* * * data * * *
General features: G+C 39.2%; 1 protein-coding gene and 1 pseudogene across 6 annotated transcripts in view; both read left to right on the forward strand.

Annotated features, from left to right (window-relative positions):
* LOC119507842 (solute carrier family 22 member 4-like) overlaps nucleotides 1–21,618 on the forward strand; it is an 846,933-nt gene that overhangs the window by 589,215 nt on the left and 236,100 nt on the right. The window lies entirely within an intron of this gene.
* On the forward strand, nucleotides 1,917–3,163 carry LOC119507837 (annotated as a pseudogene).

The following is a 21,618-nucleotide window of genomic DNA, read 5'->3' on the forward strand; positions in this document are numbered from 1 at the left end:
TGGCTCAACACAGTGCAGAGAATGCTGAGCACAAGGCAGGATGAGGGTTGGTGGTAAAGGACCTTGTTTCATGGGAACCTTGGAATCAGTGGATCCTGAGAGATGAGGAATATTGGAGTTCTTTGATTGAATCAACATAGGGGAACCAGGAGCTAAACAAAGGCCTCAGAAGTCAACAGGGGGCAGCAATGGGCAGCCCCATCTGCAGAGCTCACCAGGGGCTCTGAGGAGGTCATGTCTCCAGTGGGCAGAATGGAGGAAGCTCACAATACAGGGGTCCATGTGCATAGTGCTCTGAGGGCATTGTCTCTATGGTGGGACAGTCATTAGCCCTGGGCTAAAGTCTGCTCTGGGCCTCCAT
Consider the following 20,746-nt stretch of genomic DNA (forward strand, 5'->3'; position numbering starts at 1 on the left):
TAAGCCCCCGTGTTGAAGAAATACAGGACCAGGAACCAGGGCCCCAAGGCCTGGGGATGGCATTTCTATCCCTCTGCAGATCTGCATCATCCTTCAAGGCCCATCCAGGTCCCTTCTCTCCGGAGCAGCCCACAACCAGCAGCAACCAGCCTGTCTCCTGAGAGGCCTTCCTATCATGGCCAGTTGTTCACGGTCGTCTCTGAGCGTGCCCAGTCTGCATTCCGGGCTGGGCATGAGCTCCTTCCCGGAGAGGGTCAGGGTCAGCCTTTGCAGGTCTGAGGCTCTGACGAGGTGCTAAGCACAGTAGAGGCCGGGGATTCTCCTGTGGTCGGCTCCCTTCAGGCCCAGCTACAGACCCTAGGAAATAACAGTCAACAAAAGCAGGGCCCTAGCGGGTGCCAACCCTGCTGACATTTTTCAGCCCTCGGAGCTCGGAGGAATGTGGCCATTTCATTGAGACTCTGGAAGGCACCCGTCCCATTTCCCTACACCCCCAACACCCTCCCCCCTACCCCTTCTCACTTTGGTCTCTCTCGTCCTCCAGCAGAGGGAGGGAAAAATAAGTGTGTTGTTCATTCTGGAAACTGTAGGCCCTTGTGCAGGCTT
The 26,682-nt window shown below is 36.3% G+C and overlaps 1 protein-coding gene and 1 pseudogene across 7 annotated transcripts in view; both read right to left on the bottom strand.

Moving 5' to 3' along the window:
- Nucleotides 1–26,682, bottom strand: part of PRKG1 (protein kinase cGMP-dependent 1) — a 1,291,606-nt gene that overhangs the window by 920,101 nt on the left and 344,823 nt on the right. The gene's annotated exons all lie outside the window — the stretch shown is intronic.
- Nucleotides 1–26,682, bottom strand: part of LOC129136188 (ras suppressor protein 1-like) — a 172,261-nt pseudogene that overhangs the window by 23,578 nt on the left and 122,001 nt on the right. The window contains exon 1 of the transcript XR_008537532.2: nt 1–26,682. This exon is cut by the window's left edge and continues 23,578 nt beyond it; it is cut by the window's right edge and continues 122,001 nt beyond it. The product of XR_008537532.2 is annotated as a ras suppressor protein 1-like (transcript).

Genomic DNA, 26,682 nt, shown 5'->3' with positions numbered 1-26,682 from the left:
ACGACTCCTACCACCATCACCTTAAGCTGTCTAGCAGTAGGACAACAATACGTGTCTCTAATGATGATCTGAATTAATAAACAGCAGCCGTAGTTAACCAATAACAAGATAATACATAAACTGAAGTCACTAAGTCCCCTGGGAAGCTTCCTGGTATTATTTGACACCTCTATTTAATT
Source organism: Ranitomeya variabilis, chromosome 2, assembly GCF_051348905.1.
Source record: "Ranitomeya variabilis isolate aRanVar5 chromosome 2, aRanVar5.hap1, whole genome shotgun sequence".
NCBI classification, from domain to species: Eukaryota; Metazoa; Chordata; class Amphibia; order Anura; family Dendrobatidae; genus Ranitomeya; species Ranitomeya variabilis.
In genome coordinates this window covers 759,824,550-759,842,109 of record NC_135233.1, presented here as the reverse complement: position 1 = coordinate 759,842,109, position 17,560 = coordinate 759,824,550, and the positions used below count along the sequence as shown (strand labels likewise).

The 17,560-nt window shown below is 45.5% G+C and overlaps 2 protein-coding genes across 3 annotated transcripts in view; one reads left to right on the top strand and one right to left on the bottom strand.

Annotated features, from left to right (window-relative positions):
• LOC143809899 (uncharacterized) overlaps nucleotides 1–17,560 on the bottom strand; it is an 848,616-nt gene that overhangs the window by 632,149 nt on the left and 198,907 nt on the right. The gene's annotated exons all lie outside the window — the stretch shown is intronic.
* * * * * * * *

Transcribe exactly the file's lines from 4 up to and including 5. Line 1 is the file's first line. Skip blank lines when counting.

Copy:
* On the forward strand, nucleotides 1,917–3,163 carry LOC119507837 (annotated as a pseudogene).

The following is a 21,618-nucleotide window of genomic DNA, read 5'->3' on the forward strand; positions in this document are numbered from 1 at the left end: